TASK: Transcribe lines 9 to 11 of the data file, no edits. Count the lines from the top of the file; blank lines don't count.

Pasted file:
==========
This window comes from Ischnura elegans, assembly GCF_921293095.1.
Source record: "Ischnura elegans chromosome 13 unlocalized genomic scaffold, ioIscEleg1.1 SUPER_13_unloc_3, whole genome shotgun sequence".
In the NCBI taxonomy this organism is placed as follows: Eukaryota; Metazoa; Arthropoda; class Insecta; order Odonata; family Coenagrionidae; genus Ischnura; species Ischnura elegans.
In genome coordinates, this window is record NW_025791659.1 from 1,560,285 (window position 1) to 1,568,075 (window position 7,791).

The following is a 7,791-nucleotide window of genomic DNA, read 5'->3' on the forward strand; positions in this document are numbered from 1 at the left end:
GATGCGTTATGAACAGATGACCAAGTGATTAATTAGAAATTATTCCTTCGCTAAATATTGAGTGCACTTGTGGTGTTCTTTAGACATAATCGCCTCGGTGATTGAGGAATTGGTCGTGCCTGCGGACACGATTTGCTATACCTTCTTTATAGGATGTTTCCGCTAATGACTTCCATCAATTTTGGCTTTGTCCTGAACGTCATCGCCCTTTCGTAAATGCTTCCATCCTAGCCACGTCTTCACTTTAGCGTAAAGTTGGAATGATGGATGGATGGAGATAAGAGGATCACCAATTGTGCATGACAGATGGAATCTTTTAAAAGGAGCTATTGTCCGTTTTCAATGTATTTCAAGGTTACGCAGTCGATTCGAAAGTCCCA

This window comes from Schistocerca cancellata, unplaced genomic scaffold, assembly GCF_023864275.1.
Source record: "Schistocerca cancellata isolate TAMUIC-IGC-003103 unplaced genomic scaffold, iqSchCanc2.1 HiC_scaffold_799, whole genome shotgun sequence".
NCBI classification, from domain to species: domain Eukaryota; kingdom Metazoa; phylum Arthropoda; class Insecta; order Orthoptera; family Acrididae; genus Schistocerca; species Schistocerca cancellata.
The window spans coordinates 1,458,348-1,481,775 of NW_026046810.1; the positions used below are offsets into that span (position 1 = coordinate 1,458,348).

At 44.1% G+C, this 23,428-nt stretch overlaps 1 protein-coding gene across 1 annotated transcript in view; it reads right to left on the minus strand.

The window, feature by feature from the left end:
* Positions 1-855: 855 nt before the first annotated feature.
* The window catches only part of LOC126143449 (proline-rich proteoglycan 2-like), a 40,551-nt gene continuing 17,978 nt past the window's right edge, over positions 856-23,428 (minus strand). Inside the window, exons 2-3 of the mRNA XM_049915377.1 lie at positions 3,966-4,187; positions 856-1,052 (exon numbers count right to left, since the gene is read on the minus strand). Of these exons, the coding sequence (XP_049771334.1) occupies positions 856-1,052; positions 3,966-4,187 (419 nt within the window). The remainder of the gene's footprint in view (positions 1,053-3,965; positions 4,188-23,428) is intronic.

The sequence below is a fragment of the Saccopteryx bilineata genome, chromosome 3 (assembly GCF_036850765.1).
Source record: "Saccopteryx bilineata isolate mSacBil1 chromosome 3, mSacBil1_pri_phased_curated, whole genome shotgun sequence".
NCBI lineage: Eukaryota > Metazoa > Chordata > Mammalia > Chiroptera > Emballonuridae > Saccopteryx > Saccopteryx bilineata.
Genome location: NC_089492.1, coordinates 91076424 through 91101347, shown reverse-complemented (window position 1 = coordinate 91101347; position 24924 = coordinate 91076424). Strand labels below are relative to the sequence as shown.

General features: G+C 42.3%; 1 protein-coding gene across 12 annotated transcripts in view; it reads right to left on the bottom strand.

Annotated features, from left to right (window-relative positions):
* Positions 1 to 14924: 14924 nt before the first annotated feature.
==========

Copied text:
NCBI classification, from domain to species: domain Eukaryota; kingdom Metazoa; phylum Arthropoda; class Insecta; order Orthoptera; family Acrididae; genus Schistocerca; species Schistocerca cancellata.
The window spans coordinates 1,458,348-1,481,775 of NW_026046810.1; the positions used below are offsets into that span (position 1 = coordinate 1,458,348).

At 44.1% G+C, this 23,428-nt stretch overlaps 1 protein-coding gene across 1 annotated transcript in view; it reads right to left on the minus strand.